Montreal is building bridges using recycled wine bottles

The city of Montreal in Canada is going to have two bridges made out of recycled glass bottles by 2021. The City of Montreal, together with the Société des alcools du Québec (SAQ), announces a new project that will use around 70,000 glass bottles to create two Darwin Bridges on Nuns’ Island, Montreal.

The Darwin Bridges may look like any other, but it may be the world’s first to incorporate recycled glass into its construction materials. It’s an incredible way to increase the performance of concrete while recovering material that too often ends up in landfills.

The construction of two concrete bridges will contain 10% finely ground recovered glass. In addition to giving second life some 70,000 bottles of wine, it will also save 40,000 kg of cement. The use of glass powder as a replacement for cement in concrete increases the durability and strength of concrete, in addition to reducing its environmental footprint.

By replacing 10% of the cement with glass powder for this project, it will also help reduce the CO2 emission by 40 tonnes. The project engineers are confident the concrete in the bridge will outperform the regular variety and that there are environmental benefits as well.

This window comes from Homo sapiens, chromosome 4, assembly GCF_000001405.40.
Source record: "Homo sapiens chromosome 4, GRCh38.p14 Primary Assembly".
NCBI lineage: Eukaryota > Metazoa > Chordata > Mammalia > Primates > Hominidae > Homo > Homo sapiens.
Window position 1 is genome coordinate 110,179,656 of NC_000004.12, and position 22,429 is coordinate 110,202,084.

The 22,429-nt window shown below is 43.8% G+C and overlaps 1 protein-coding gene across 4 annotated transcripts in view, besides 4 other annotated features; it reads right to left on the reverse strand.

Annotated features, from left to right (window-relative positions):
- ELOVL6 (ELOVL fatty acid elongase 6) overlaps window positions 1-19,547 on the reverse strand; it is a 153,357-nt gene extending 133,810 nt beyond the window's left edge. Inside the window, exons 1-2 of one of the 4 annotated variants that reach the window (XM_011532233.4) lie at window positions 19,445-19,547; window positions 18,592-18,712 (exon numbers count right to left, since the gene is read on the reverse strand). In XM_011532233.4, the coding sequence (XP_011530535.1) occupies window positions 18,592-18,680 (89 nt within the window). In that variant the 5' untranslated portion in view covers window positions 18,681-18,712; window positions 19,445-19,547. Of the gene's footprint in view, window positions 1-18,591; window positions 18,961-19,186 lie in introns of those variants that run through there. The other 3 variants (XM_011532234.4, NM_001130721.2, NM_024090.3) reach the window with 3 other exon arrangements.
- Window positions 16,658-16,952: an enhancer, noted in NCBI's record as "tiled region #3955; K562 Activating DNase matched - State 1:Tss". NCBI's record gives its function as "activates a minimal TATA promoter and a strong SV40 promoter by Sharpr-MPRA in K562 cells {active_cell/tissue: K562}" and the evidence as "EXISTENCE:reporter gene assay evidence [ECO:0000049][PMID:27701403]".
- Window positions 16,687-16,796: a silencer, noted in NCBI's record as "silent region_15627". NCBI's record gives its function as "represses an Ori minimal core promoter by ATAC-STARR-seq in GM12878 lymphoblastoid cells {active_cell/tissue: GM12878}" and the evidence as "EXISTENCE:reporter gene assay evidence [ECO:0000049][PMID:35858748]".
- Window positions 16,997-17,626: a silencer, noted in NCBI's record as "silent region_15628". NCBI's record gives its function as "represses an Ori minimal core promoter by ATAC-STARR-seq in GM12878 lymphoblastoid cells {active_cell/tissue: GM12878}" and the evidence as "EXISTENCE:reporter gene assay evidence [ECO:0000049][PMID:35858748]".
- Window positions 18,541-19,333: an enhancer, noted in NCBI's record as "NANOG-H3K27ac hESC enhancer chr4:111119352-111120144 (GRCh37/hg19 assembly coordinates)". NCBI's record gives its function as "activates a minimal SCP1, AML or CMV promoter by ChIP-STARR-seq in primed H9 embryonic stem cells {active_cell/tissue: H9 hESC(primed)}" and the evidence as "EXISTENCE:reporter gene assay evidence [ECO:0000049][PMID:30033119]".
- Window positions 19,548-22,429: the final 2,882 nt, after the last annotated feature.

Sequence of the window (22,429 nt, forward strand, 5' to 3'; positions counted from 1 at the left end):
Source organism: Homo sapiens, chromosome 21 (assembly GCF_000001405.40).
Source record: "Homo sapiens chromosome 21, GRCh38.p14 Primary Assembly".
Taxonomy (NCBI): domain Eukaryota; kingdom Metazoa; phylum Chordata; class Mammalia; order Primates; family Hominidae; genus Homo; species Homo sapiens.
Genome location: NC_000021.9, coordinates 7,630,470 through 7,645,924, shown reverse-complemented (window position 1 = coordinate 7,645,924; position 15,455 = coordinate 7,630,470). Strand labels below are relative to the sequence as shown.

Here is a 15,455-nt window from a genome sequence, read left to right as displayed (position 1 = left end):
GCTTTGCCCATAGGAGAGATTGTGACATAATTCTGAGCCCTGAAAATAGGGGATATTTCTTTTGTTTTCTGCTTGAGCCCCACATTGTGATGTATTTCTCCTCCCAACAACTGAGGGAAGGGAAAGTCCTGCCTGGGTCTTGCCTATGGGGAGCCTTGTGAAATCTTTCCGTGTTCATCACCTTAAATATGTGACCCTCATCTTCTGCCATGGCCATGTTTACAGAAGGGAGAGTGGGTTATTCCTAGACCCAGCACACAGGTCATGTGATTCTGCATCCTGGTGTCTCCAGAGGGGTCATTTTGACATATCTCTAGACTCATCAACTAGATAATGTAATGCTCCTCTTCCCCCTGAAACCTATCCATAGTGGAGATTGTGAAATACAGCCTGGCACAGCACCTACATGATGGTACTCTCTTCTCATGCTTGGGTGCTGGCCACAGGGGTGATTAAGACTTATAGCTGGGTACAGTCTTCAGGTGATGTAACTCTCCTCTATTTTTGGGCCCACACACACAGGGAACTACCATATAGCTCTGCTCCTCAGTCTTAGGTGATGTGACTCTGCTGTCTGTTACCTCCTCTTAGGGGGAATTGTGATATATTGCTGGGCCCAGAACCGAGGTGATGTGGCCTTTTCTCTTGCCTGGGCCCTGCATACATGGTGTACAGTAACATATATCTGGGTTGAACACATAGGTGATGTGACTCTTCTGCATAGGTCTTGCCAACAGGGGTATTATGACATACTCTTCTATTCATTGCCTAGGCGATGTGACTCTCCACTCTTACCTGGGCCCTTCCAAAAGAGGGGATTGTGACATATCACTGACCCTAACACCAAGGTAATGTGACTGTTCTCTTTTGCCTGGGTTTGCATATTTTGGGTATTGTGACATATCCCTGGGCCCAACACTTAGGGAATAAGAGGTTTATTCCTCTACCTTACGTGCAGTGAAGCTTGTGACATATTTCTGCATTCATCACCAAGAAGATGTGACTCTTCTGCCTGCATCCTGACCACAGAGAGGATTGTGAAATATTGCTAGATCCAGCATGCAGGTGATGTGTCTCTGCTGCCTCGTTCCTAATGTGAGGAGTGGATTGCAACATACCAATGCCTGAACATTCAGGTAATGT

The idea for this kind of structure began in 2017 when Étienne Cantin Bellemare, lead designer and engineer of the project, was researching ‘Novel Ultra-High Performing Glass Concrete.’ Three years later, this research is being practically applied to a bridge. One of the bridges will be ready in the coming weeks, while the second one will begin construction next year and will take around six months to complete.

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